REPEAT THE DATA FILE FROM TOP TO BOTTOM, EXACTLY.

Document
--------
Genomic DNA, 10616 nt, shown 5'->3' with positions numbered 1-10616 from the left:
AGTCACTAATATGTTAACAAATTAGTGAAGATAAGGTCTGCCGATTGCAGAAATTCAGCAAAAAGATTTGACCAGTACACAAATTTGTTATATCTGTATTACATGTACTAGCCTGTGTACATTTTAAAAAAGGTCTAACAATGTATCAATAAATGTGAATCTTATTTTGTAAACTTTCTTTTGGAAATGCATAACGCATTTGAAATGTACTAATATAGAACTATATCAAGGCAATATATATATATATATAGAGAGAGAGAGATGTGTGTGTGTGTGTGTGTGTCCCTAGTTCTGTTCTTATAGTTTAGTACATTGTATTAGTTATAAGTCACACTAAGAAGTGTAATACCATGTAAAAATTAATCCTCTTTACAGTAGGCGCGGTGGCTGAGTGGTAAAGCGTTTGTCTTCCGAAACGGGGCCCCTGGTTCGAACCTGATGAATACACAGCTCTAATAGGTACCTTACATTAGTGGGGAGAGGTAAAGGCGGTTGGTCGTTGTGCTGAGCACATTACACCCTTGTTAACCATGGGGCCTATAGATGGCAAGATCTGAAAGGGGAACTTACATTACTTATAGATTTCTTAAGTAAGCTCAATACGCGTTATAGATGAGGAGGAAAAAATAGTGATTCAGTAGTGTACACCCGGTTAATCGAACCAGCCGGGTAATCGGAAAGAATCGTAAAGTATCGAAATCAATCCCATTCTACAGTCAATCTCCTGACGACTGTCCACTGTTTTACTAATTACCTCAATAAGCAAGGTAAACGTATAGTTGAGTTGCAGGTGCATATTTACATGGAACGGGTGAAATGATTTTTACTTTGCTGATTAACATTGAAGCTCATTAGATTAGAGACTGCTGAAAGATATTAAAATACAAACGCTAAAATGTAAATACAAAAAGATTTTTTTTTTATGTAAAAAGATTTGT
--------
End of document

Genomic DNA, 10616 nt, shown 5'->3' with positions numbered 1-10616 from the left:
AGTCACTAATATGTTAACAAATTAGTGAAGATAAGGTCTGCCGATTGCAGAAATTCAGCAAAAAGATTTGACCAGTACACAAATTTGTTATATCTGTATTACATGTACTAGCCTGTGTACATTTTAAAAAAGGTCTAACAATGTATCAATAAATGTGAATCTTATTTTGTAAACTTTCTTTTGGAAATGCATAACGCATTTGAAATGTACTAATATAGAACTATATCAAGGCAATATATATATATATATAGAGAGAGAGAGATGTGTGTGTGTGTGTGTGTGTCCCTAGTTCTGTTCTTATAGTTTAGTACATTGTATTAGTTATAAGTCACACTAAGAAGTGTAATACCATGTAAAAATTAATCCTCTTTACAGTAGGCGCGGTGGCTGAGTGGTAAAGCGTTTGTCTTCCGAAACGGGGCCCCTGGTTCGAACCTGATGAATACACAGCTCTAATAGGTACCTTACATTAGTGGGGAGAGGTAAAGGCGGTTGGTCGTTGTGCTGAGCACATTACACCCTTGTTAACCATGGGGCCTATAGATGGCAAGATCTGAAAGGGGAACTTACATTACTTATAGATTTCTTAAGTAAGCTCAATACGCGTTATAGATGAGGAGGAAAAAATAGTGATTCAGTAGTGTACACCCGGTTAATCGAACCAGCCGGGTAATCGGAAAGAATCGTAAAGTATCGAAATCAATCCCATTCTACAGTCAATCTCCTGACGACTGTCCACTGTTTTACTAATTACCTCAATAAGCAAGGTAAACGTATAGTTGAGTTGCAGGTGCATATTTACATGGAACGGGTGAAATGATTTTTACTTTGCTGATTAACATTGAAGCTCATTAGATTAGAGACTGCTGAAAGATATTAAAATACAAACGCTAAAATGTAAATACAAAAAGATTTTTTTTTTATGTAAAAAGATTTGT